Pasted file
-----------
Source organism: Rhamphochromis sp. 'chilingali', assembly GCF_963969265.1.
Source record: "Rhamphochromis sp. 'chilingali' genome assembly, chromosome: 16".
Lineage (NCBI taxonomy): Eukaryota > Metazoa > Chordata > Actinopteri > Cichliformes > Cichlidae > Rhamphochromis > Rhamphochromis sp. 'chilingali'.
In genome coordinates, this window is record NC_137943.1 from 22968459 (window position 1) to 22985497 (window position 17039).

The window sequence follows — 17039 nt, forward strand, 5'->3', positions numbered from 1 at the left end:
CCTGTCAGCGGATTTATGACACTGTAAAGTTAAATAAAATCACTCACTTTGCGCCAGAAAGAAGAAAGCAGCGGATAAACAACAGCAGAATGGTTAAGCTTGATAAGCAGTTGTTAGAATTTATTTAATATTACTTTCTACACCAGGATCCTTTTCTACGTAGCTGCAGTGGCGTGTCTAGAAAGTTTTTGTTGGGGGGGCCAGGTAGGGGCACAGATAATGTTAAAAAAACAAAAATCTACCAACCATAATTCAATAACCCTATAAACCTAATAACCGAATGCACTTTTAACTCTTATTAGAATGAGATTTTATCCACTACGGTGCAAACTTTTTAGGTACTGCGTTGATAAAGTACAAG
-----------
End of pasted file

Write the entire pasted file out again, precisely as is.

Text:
Source organism: Rhamphochromis sp. 'chilingali', assembly GCF_963969265.1.
Source record: "Rhamphochromis sp. 'chilingali' genome assembly, chromosome: 16".
Lineage (NCBI taxonomy): Eukaryota > Metazoa > Chordata > Actinopteri > Cichliformes > Cichlidae > Rhamphochromis > Rhamphochromis sp. 'chilingali'.
In genome coordinates, this window is record NC_137943.1 from 22968459 (window position 1) to 22985497 (window position 17039).

The window sequence follows — 17039 nt, forward strand, 5'->3', positions numbered from 1 at the left end:
CCTGTCAGCGGATTTATGACACTGTAAAGTTAAATAAAATCACTCACTTTGCGCCAGAAAGAAGAAAGCAGCGGATAAACAACAGCAGAATGGTTAAGCTTGATAAGCAGTTGTTAGAATTTATTTAATATTACTTTCTACACCAGGATCCTTTTCTACGTAGCTGCAGTGGCGTGTCTAGAAAGTTTTTGTTGGGGGGGCCAGGTAGGGGCACAGATAATGTTAAAAAAACAAAAATCTACCAACCATAATTCAATAACCCTATAAACCTAATAACCGAATGCACTTTTAACTCTTATTAGAATGAGATTTTATCCACTACGGTGCAAACTTTTTAGGTACTGCGTTGATAAAGTACAAG